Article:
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Virginia Bill Seeks To Ban Indoor Shooting Ranges

Bills now in the Virginia legislature would ban many indoor shooting ranges and cancel reciprocity for concealed-carry.

Richmond, VA – A Democratic state delegate introduced legislation banning indoor shooting ranges that would shut down even the popular range at the National Rifle Association’s (NRA) Virginia headquarters and cancel reciprocity for concealed-carry holders from other states.

Virginia House Bill 567 was introduced by Democratic State Delegate Dan Helmer on Jan. 6 and would ban indoor shooting ranges in buildings with more than 50 employees, WRVA reported.

“Yes, this plan would affect the NRA, we also think it will save lives,” Helmer told the Prince William Times in an email.

Helmer pointed to a number of workplace mass shootings, including one in a Virginia Beach municipal building in May of 2019 that left 12 people dead.

“This bill would make sure that we don’t have people bringing large quantities of firearms and ammunition into office buildings,” Helmer’s aide, Noah Bardash, told the Prince William Times. “This bill would likely impact the NRA’s indoor range.”

The legislation wouldn’t shut down all indoor ranges, just the vast majority of them.

HB 567 would allow indoor shooting ranges to exist in buildings owned or leased by the state of Virginia or the federal government.

The legislation would also permit an indoor range to operate if at least 90 percent of the people who used it were local, state, or federal law enforcement officers.

The range would be required to verify the identity of each user and keep a log of each shooter’s name, phone number, address, and where they are a law enforcement officer.

Fauquier County Board of Supervisors Chairman Chris Butler said he didn’t think any ranges in his county were affected by HB 567 but that he objected to the proposed measure for safety reasons, the Prince William Times reported.

“I would think having safe ranges that will educate novice shooters and offer a place for experienced shooters to go and remain proficient with their firearms is what we want in Virginia. I see no ‘safety measure’ in this proposal,” Butler said.

The NRA, which operates a gun range at their headquarters in Fairfax County, said they opposed the proposed law because it would do away with jobs and “destroy small businesses in Virginia without reducing crime.”

“In addition to generating about $18 million each year in revenues, the state’s ranges are the epicenter for vital safety training,” NRA Spokesperson Catherine Mortensen told the Prince Williams Times. “This is where our law enforcement community comes to train alongside families and individuals seeking skills for home and self-defense.”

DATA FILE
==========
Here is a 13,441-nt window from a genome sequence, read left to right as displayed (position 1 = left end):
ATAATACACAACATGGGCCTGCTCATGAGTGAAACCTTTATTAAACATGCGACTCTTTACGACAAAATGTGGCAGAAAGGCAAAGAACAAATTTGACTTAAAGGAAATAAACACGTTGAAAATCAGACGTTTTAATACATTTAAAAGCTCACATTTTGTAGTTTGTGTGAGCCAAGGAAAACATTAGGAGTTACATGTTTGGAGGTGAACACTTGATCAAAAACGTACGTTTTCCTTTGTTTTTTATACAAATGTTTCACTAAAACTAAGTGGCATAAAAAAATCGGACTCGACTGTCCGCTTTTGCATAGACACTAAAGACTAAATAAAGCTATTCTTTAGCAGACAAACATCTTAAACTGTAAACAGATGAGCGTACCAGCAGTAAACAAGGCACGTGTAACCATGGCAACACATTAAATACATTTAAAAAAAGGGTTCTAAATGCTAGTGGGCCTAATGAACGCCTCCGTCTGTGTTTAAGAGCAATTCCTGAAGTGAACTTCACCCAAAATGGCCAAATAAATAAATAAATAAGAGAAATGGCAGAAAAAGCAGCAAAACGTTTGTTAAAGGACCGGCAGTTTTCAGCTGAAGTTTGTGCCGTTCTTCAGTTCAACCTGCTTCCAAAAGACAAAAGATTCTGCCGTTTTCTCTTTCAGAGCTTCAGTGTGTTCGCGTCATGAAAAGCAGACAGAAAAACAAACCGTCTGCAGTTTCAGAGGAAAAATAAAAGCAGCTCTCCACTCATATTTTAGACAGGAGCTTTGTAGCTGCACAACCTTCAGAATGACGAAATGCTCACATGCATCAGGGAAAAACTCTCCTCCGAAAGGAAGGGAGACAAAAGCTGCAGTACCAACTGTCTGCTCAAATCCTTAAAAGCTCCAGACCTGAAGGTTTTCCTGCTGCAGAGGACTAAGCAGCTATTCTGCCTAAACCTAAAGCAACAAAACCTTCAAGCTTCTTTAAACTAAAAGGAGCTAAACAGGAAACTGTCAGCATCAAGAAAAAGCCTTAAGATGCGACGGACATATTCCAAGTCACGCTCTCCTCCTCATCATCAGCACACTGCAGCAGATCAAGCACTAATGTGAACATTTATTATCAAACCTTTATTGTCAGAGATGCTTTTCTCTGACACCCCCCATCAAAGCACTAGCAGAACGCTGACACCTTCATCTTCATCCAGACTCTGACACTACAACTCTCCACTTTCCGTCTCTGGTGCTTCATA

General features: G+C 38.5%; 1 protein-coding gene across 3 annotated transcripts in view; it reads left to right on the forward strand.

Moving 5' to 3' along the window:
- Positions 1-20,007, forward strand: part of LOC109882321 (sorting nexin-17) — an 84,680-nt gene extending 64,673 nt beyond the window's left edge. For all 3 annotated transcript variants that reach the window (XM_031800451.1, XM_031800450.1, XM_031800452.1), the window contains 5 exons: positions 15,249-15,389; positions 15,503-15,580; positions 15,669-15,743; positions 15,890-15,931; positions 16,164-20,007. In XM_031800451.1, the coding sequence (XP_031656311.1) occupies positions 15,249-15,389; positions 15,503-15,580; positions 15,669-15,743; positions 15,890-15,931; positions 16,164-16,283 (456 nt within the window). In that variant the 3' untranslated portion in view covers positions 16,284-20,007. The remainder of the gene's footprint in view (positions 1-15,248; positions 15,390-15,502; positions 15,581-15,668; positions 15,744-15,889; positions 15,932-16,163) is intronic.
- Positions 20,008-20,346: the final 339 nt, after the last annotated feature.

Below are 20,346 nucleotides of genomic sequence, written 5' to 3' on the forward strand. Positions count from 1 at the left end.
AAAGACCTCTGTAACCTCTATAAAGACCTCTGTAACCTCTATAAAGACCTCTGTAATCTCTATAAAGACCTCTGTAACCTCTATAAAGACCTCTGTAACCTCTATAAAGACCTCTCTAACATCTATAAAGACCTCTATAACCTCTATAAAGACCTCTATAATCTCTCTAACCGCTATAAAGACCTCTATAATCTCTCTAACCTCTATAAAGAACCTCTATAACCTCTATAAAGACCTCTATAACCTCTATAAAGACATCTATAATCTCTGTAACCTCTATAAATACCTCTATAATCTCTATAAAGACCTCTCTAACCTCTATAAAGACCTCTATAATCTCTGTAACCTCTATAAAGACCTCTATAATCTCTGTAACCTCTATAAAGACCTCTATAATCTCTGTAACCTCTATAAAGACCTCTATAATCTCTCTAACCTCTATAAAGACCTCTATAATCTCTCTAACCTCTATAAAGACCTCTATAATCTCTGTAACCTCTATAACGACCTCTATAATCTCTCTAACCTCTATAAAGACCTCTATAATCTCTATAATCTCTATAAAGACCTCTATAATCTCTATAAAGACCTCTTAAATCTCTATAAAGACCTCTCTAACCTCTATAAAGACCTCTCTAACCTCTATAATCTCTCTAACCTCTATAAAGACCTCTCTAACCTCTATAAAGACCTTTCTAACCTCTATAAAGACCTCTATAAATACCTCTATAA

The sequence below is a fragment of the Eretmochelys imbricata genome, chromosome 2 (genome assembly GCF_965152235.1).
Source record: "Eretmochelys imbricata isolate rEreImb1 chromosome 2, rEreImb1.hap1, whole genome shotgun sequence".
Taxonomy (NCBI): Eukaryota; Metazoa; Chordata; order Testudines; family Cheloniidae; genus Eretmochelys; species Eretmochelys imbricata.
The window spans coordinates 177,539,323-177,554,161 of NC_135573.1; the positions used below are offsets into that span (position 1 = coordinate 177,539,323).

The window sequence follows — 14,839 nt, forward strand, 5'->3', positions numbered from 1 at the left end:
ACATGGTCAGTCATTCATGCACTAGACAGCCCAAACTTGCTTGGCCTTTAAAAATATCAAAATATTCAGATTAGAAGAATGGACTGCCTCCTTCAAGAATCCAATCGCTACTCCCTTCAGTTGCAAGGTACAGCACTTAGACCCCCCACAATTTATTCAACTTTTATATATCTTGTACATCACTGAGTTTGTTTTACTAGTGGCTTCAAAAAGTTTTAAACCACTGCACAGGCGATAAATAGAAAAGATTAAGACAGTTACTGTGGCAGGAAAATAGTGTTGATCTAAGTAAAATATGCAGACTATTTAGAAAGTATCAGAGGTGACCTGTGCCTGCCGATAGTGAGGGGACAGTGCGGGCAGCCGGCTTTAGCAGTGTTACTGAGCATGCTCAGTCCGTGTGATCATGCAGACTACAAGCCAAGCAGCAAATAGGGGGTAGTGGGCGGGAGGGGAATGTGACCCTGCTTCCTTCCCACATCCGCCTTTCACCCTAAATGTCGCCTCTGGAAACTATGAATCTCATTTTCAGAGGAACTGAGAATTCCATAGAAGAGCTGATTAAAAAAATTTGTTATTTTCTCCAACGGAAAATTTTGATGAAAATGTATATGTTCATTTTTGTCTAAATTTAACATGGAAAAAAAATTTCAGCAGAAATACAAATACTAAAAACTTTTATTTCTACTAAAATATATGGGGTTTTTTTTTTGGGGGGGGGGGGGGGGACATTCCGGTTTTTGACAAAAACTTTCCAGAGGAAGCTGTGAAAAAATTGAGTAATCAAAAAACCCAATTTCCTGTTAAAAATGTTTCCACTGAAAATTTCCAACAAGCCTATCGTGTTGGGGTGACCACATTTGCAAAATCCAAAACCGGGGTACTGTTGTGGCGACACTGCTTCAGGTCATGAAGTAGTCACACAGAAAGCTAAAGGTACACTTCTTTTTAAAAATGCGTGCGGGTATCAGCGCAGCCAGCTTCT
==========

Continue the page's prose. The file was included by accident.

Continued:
Helmer has also introduced two additional gun- control bills, the Prince William Times reported.

House Bill 568 would ban the open carry of firearms in vehicles.

And House Bill 569 would effectively cancel reciprocity between Virginia and residents of other states who hold concealed-carry permits in their own states.

Helmer’s bills were only the latest attempt by the state’s newly-installed Democratic majority who have vowed to institute gun control in the famously pro-gun state that is home to the NRA.

The Virginia attorney general vowed to enforce controversial new gun-control laws on Dec. 28, 2019 even as Democratic legislators in the state were gearing up for the showdown by increasing the state’s corrections budget.

“When the General Assembly passes new gun violence legislation, they will be followed, and they will be enforced,” Virginia Attorney General Mark Herring said, according to WUSA.

“We’re talking about very reasonable gun violence legislation that has broad public support,” Herring insisted.

But other politicians and law enforcement officials had a very different opinion on what will happen as a result of new gun-control laws passed in the 2020 legislative session, WUSA reported.

Prince William County Board of Supervisors Chairman-At-Large Corey Stewart represents an area that has declared itself a Second Amendment Sanctuary County. “That doesn’t mean that the localities and the local sheriffs have to use their resources to enforce a gun confiscation law, or any other unconstitutional law that Democrats and the general assembly pass,” Stewart pointed out to WUSA.

He said opposition to the newly-proposed gun-control laws is strong across the entire state.

“The Attorney General is delusional if he thinks this is just some movement that’s been ginned up by the so-called gun lobby,” Stewart said. “This is a groundswell movement if there ever was one.”

A number of sheriffs have spoken out and said they will not enforce the proposed gun laws if they area passed.

When Virginia Governor Richard Northam threatened there could be consequences for the counties that didn’t follow the new laws, some sheriffs announced that they had figured out how to do it without violating their oaths of office.

“If the legislature decides to restrict certain weapons I feel harms our community, I will swear in thousands of auxiliary deputies in Culpeper,” Culpepper County Sheriff Scott Jenkins, who was just re-elected for a third term in office, said. “There’s no limit to the number of people I can swear in.”

Despite the pushback, the Democratic-controlled state legislature is getting prepared to lock up Virginians who refuse to fall in line with their new gun-control laws, and they’ve even added money to the state budget to account for that additional load on the state agency that runs the prisons when people who violate the new guns law get locked up.

Sandy Malone - January Sun, 2020


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